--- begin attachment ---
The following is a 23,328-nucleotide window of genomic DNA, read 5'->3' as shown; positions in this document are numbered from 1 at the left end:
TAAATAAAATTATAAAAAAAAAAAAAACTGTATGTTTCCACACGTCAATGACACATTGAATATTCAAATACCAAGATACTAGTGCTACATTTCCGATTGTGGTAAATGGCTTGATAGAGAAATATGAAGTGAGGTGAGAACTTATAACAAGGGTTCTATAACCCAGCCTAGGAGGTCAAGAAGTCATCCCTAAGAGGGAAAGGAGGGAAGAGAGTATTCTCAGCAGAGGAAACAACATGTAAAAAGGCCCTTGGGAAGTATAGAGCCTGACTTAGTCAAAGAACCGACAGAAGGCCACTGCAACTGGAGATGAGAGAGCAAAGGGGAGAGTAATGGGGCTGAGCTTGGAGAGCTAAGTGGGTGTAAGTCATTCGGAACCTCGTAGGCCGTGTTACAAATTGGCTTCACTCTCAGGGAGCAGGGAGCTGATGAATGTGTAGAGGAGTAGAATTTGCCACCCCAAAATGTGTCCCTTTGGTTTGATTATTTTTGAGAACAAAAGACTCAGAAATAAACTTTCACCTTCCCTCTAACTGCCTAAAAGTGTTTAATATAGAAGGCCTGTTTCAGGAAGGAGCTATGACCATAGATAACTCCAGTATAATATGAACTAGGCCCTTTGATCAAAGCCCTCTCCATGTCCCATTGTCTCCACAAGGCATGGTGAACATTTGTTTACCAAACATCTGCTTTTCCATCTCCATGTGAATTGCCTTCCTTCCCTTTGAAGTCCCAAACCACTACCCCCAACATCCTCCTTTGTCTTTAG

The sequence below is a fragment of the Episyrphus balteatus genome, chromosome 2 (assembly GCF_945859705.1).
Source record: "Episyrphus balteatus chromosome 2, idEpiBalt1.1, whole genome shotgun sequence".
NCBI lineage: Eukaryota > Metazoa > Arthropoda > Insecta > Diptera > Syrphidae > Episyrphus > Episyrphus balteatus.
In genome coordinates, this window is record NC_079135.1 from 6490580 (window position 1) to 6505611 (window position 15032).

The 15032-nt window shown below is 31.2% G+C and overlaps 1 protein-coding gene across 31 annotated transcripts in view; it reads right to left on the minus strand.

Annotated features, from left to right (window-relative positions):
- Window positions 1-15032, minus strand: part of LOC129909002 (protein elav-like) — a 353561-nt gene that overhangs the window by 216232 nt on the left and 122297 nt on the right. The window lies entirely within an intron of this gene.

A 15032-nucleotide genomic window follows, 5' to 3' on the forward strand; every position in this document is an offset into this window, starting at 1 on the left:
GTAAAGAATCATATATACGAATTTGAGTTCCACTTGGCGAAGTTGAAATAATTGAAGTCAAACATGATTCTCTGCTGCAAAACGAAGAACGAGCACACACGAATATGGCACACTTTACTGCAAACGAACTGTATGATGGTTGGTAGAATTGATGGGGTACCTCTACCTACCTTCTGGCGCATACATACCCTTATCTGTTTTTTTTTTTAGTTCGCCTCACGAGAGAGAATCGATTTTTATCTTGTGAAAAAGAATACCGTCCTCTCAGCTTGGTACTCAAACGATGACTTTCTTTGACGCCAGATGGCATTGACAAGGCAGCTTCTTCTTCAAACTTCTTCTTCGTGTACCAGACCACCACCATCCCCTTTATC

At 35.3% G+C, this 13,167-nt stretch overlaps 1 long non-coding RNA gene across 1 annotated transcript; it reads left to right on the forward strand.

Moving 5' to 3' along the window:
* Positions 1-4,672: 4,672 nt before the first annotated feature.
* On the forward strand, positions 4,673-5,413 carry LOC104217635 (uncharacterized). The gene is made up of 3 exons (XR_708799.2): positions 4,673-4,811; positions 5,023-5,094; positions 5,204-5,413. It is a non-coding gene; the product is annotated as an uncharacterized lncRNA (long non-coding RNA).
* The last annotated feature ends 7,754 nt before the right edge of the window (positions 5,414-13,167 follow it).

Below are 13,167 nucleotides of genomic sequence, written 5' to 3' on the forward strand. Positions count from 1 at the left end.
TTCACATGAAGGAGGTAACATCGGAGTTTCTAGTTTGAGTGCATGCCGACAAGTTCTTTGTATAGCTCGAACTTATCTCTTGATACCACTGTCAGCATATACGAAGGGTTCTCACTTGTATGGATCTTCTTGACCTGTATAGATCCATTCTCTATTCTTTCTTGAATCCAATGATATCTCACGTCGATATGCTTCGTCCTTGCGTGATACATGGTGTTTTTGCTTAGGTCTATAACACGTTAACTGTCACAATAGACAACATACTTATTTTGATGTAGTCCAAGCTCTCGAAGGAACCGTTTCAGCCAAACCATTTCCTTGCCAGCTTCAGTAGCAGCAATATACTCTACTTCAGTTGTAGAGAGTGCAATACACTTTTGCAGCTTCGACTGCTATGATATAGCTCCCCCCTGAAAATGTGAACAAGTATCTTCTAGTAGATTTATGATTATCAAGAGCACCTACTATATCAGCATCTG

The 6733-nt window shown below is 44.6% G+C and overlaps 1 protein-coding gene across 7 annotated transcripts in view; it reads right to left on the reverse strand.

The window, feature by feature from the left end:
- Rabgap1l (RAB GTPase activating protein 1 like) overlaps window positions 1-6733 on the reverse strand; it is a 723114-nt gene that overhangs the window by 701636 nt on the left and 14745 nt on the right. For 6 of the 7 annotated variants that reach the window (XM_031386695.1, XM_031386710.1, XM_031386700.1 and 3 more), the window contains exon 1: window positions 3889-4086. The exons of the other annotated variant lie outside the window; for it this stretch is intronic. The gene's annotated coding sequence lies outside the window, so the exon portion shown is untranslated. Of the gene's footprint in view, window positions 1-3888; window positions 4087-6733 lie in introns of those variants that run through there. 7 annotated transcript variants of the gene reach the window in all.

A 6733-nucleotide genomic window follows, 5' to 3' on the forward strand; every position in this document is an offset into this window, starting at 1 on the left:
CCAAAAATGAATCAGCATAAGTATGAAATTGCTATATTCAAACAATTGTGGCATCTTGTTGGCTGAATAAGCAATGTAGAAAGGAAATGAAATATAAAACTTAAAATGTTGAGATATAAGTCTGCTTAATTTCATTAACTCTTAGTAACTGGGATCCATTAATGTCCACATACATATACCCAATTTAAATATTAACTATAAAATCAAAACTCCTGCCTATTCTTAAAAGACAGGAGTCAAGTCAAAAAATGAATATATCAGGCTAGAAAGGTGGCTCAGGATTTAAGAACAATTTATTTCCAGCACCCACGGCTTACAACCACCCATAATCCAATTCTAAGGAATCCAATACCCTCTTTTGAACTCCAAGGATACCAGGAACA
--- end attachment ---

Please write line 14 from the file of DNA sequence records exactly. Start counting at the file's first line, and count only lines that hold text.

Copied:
* Positions 1-4,672: 4,672 nt before the first annotated feature.